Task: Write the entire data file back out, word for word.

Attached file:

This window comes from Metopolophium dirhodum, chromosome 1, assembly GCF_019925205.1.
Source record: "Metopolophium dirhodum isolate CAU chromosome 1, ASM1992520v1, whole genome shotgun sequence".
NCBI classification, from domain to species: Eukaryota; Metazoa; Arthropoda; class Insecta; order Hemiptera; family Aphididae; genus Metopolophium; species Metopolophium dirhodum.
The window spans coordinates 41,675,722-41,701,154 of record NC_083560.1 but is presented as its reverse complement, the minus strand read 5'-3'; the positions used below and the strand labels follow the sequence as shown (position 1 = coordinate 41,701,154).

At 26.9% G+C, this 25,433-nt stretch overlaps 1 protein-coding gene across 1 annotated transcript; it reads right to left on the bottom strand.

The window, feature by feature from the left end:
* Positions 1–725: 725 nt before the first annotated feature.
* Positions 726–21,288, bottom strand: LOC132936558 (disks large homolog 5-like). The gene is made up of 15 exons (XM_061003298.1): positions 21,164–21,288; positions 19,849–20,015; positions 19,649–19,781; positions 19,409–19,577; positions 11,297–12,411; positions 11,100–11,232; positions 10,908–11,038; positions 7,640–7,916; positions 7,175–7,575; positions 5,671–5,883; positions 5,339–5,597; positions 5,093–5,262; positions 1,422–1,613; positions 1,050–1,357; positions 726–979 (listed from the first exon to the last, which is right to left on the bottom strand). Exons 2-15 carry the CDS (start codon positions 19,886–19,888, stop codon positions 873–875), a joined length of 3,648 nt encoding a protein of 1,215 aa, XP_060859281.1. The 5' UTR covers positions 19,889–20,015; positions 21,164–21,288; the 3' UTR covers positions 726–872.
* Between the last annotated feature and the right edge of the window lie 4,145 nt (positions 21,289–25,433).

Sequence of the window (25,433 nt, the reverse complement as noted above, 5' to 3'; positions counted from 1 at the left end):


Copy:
This window comes from Metopolophium dirhodum, chromosome 1, assembly GCF_019925205.1.
Source record: "Metopolophium dirhodum isolate CAU chromosome 1, ASM1992520v1, whole genome shotgun sequence".
NCBI classification, from domain to species: Eukaryota; Metazoa; Arthropoda; class Insecta; order Hemiptera; family Aphididae; genus Metopolophium; species Metopolophium dirhodum.
The window spans coordinates 41,675,722-41,701,154 of record NC_083560.1 but is presented as its reverse complement, the minus strand read 5'-3'; the positions used below and the strand labels follow the sequence as shown (position 1 = coordinate 41,701,154).

At 26.9% G+C, this 25,433-nt stretch overlaps 1 protein-coding gene across 1 annotated transcript; it reads right to left on the bottom strand.

The window, feature by feature from the left end:
* Positions 1–725: 725 nt before the first annotated feature.
* Positions 726–21,288, bottom strand: LOC132936558 (disks large homolog 5-like). The gene is made up of 15 exons (XM_061003298.1): positions 21,164–21,288; positions 19,849–20,015; positions 19,649–19,781; positions 19,409–19,577; positions 11,297–12,411; positions 11,100–11,232; positions 10,908–11,038; positions 7,640–7,916; positions 7,175–7,575; positions 5,671–5,883; positions 5,339–5,597; positions 5,093–5,262; positions 1,422–1,613; positions 1,050–1,357; positions 726–979 (listed from the first exon to the last, which is right to left on the bottom strand). Exons 2-15 carry the CDS (start codon positions 19,886–19,888, stop codon positions 873–875), a joined length of 3,648 nt encoding a protein of 1,215 aa, XP_060859281.1. The 5' UTR covers positions 19,889–20,015; positions 21,164–21,288; the 3' UTR covers positions 726–872.
* Between the last annotated feature and the right edge of the window lie 4,145 nt (positions 21,289–25,433).

Sequence of the window (25,433 nt, the reverse complement as noted above, 5' to 3'; positions counted from 1 at the left end):